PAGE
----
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Rand Wilson SEIU 888: A Smart Strategy to Defeat ‘Right to Work’

Without aggressive action, the right-to-work tsunami will sweep more states. "Just Cause for All" campaigns should be part of the strategy. Photo: Glenn Schmidt.

 Photo: Glenn Schmidt.

By Rand Wilson

Without aggressive action, the right-to-work tsunami will sweep more states.
“Just Cause for All” campaigns should be part of the strategy.

Wisconsin is now the 25th state to adopt a so-called “right-to-work” law, which allows workers to benefit from collective bargaining without having to pay for it.

It joins Michigan and Indiana, which both adopted right to work in 2012. Similar initiatives, or variants, are spreading to Illinois, Kentucky, Maine, Missouri, New Hampshire, New Mexico, and West Virginia—and the National Right to Work Committee and the American Legislative Exchange Council probably have a well-developed list of additional targets.

Without aggressive action, the right-to-work tsunami will sweep more states. To defeat it, the first step is committing to fight back, rather than resigning ourselves to what some say is inevitable.

Everyone’s Interests

Rand Wilson speaking at Local 888 convention 2014

Rand Wilson speaking at Local 888 convention 2014

We’ll have to go beyond what we’ve mostly been saying so far, which is that right to work is “unfair” or “wrong.”

That argument certainly works for most union households and many of our community allies. But the real challenge is to convince a much broader public that a strong (and fairly-funded) labor movement is in their interest and worth preserving. Clearly most Americans aren’t yet convinced.

Many unions over the last few years have undertaken important campaigns along these lines. For example, teachers unions have positioned themselves as defenders of quality public education. Refinery workers have struck for public safety.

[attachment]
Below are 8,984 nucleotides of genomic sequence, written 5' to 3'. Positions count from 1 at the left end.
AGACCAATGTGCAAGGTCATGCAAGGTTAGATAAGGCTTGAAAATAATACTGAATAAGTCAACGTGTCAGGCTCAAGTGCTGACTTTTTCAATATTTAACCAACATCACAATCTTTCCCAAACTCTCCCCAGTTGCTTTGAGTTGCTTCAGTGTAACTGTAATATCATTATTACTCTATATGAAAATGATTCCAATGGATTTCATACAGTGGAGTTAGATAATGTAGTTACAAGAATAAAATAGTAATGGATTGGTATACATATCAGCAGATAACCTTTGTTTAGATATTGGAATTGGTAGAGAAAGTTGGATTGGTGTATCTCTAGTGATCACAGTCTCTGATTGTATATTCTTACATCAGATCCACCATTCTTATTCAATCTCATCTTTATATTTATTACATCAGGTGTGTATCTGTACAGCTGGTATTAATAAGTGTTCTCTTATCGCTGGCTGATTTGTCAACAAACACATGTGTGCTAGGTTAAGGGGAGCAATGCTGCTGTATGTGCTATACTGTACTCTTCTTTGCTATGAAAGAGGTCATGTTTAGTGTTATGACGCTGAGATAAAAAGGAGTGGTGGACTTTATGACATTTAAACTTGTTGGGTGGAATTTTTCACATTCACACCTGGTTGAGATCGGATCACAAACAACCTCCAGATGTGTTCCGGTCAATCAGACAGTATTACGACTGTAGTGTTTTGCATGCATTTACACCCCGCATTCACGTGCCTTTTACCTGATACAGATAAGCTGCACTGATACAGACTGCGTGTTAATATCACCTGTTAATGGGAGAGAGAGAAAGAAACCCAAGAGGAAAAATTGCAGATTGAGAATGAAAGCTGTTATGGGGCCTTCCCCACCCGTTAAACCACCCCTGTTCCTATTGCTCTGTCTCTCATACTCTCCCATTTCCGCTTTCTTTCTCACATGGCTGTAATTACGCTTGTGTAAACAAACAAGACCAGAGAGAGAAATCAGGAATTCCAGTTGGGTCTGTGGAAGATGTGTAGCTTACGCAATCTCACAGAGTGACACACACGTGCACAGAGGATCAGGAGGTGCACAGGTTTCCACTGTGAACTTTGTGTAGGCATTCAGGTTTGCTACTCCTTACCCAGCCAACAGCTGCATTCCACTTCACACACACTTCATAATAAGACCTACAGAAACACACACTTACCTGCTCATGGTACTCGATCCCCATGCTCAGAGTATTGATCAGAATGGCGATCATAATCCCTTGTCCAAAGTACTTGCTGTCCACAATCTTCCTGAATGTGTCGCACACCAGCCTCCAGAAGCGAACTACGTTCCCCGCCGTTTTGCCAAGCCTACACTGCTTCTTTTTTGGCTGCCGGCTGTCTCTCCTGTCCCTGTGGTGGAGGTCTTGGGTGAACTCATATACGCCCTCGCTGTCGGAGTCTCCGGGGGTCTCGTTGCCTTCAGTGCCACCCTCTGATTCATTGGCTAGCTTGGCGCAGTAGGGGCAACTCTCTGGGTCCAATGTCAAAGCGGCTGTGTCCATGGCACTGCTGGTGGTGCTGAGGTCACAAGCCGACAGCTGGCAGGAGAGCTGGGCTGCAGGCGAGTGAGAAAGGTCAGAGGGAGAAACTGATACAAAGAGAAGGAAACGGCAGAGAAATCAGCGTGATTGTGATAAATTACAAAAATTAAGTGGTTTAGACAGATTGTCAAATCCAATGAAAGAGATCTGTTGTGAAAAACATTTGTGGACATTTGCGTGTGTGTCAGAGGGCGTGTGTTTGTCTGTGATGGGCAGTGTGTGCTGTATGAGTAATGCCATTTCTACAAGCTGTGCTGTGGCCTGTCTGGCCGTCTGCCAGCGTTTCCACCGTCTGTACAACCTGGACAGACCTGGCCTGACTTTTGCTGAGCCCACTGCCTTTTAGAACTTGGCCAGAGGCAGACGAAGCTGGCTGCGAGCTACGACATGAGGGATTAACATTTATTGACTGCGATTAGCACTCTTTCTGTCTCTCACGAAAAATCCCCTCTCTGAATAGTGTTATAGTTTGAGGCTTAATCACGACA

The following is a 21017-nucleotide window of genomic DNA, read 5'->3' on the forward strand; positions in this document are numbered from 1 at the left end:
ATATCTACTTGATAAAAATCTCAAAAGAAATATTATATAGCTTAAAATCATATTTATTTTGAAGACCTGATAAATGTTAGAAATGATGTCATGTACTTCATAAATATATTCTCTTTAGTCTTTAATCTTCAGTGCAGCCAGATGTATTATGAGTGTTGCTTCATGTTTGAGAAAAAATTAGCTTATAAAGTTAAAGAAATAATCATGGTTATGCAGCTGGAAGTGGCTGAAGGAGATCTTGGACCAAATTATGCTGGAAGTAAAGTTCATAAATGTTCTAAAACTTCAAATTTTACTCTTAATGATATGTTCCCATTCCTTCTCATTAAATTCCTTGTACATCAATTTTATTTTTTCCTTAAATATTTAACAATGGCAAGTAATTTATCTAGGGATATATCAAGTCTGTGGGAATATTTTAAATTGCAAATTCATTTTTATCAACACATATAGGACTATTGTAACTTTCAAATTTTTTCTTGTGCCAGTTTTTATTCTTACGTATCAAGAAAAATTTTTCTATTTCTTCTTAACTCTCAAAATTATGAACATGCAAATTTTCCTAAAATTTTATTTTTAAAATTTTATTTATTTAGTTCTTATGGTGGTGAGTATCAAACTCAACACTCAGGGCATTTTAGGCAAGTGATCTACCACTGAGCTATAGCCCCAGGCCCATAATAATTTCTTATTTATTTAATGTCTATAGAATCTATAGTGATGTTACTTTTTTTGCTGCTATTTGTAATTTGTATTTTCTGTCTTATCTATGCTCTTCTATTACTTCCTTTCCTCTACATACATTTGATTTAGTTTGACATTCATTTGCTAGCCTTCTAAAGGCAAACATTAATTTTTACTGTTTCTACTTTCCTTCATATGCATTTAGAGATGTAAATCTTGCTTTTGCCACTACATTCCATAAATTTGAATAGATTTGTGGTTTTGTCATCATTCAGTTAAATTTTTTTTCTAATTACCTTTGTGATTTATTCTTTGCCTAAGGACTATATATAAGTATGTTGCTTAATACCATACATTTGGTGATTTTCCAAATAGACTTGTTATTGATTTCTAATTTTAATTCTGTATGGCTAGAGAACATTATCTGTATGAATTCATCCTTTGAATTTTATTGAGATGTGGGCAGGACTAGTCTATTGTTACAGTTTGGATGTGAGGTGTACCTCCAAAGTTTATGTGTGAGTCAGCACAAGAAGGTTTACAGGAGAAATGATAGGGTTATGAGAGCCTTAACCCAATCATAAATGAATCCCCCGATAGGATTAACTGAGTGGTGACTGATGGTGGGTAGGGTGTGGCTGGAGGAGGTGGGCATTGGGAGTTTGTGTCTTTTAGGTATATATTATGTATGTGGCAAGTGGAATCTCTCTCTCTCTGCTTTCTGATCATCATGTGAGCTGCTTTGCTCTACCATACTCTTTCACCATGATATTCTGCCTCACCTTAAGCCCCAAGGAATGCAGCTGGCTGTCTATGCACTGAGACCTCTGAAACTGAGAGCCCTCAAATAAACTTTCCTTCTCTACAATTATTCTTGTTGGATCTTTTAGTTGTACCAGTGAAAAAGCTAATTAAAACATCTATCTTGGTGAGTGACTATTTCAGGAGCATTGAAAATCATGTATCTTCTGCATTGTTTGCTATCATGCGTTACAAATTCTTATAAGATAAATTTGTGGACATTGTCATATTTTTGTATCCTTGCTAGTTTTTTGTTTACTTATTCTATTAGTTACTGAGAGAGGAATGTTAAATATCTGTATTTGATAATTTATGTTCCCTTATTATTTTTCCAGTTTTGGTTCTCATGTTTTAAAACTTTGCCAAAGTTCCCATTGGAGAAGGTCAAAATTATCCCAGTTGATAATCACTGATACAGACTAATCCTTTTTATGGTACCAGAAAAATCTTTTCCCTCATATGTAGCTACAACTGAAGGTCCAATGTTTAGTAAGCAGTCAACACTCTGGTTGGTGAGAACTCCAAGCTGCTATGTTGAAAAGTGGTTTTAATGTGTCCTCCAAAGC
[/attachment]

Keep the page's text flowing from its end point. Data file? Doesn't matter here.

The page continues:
Nurses and health care unions have fought for safe staffing to improve the quality of care. And most notably, the Service Employees (SEIU) and others have waged the “Fight for $15” for fast food and other low-wage workers.

In its own way, each union is working hard to be a champion of the entire working class. Yet with the exception of SEIU’s Fight for $15, each is essentially focused on the issues of its core constituency at work. This still limits the public’s perception of labor.

Supporters of right to work cynically play on the resentment many workers feel about their declining standard of living. Absent a union contract, the vast majority have few, if any, ways to address it. To most, organizing looks impossible and politics looks broken.

Workers’ understandable frustration is fertile ground for the far right, which promises to improve the business climate and create more jobs by stripping union members of their power.

Thus, when we anticipate right to work’s next targets, the best defense should be a good offense—one that clearly positions labor as a force for the good of all workers.

‘Just Cause for All’

Here’s one approach that would put labor on the offensive: an initiative for a new law providing all workers with due process rights to challenge unjust discipline and discharge, “Just Cause for All.”

Such a law would take aim at the “at-will” employment standard covering most non-union workers in the U.S. At-will employees can be fired for any reason and at any time—without just cause.

While such a major expansion of workers’ rights as Just Cause for All would be unlikely to pass in most state legislatures—Montana did it in 1987, but it’s still the only one—it could become law in states that allow ballot initiatives.

A well-orchestrated attack on the at-will employment standard would force the extreme, anti-worker, and big business interests who back right to work to respond. If nothing else, imagine how competing initiatives would force a debate. On one side, extending due process protections and increased job security to all workers: a real right-to-work bill. On the other side, taking away fair share contributions for collective bargaining.

This strategy isn’t untested. When the Coors beer dynasty backed a right-to-work ballot initiative in Colorado in 2008, labor collected signatures for a counter-initiative, “Allowable Reasons for Employee Discharge or Suspension,” which would have overturned at-will employment. (Labor also supported a proposal that would have provided affordable health insurance to all employees and a measure to allow workers injured on the job to sue for damages in state courts.)

Fearing that the just cause proposal might pass, centrist business people offered a deal. In exchange for labor withdrawing its proposal, they provided financial support and manpower that helped labor defeat right to work in Colorado. (For more on this story, read “The 2008 Defeat of Right to Work in Colorado: Is it the End of Section 14(b)?” Raymond L. Hogler, Labor Law Journal, Spring 2009.)